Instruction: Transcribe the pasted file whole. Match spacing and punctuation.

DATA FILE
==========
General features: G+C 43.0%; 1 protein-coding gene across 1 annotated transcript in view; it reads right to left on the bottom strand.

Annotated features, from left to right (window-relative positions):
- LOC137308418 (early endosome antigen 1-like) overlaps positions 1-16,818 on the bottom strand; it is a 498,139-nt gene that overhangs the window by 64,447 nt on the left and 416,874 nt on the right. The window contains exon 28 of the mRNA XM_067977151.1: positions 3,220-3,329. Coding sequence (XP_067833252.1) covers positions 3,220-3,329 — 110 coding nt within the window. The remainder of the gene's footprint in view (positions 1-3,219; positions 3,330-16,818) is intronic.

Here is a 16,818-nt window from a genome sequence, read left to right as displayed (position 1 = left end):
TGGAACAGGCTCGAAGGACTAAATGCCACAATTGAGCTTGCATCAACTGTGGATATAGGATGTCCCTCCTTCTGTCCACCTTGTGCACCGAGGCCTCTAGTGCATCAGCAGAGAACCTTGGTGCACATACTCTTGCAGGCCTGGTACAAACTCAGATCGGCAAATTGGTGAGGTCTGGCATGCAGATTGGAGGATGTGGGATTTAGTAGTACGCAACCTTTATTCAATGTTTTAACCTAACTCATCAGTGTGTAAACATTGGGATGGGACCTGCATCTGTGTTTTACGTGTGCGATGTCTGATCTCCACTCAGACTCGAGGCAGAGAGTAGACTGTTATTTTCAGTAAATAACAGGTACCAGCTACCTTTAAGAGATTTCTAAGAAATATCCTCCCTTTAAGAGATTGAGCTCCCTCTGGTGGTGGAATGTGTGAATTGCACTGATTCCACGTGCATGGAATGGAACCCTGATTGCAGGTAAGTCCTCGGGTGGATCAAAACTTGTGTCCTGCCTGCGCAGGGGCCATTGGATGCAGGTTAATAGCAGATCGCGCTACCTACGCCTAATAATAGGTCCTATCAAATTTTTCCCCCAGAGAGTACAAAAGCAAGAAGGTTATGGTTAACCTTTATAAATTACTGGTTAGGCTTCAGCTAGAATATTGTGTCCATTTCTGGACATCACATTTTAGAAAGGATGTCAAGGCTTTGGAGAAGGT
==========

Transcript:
General features: G+C 43.0%; 1 protein-coding gene across 1 annotated transcript in view; it reads right to left on the bottom strand.

Annotated features, from left to right (window-relative positions):
- LOC137308418 (early endosome antigen 1-like) overlaps positions 1-16,818 on the bottom strand; it is a 498,139-nt gene that overhangs the window by 64,447 nt on the left and 416,874 nt on the right. The window contains exon 28 of the mRNA XM_067977151.1: positions 3,220-3,329. Coding sequence (XP_067833252.1) covers positions 3,220-3,329 — 110 coding nt within the window. The remainder of the gene's footprint in view (positions 1-3,219; positions 3,330-16,818) is intronic.

Here is a 16,818-nt window from a genome sequence, read left to right as displayed (position 1 = left end):
TGGAACAGGCTCGAAGGACTAAATGCCACAATTGAGCTTGCATCAACTGTGGATATAGGATGTCCCTCCTTCTGTCCACCTTGTGCACCGAGGCCTCTAGTGCATCAGCAGAGAACCTTGGTGCACATACTCTTGCAGGCCTGGTACAAACTCAGATCGGCAAATTGGTGAGGTCTGGCATGCAGATTGGAGGATGTGGGATTTAGTAGTACGCAACCTTTATTCAATGTTTTAACCTAACTCATCAGTGTGTAAACATTGGGATGGGACCTGCATCTGTGTTTTACGTGTGCGATGTCTGATCTCCACTCAGACTCGAGGCAGAGAGTAGACTGTTATTTTCAGTAAATAACAGGTACCAGCTACCTTTAAGAGATTTCTAAGAAATATCCTCCCTTTAAGAGATTGAGCTCCCTCTGGTGGTGGAATGTGTGAATTGCACTGATTCCACGTGCATGGAATGGAACCCTGATTGCAGGTAAGTCCTCGGGTGGATCAAAACTTGTGTCCTGCCTGCGCAGGGGCCATTGGATGCAGGTTAATAGCAGATCGCGCTACCTACGCCTAATAATAGGTCCTATCAAATTTTTCCCCCAGAGAGTACAAAAGCAAGAAGGTTATGGTTAACCTTTATAAATTACTGGTTAGGCTTCAGCTAGAATATTGTGTCCATTTCTGGACATCACATTTTAGAAAGGATGTCAAGGCTTTGGAGAAGGT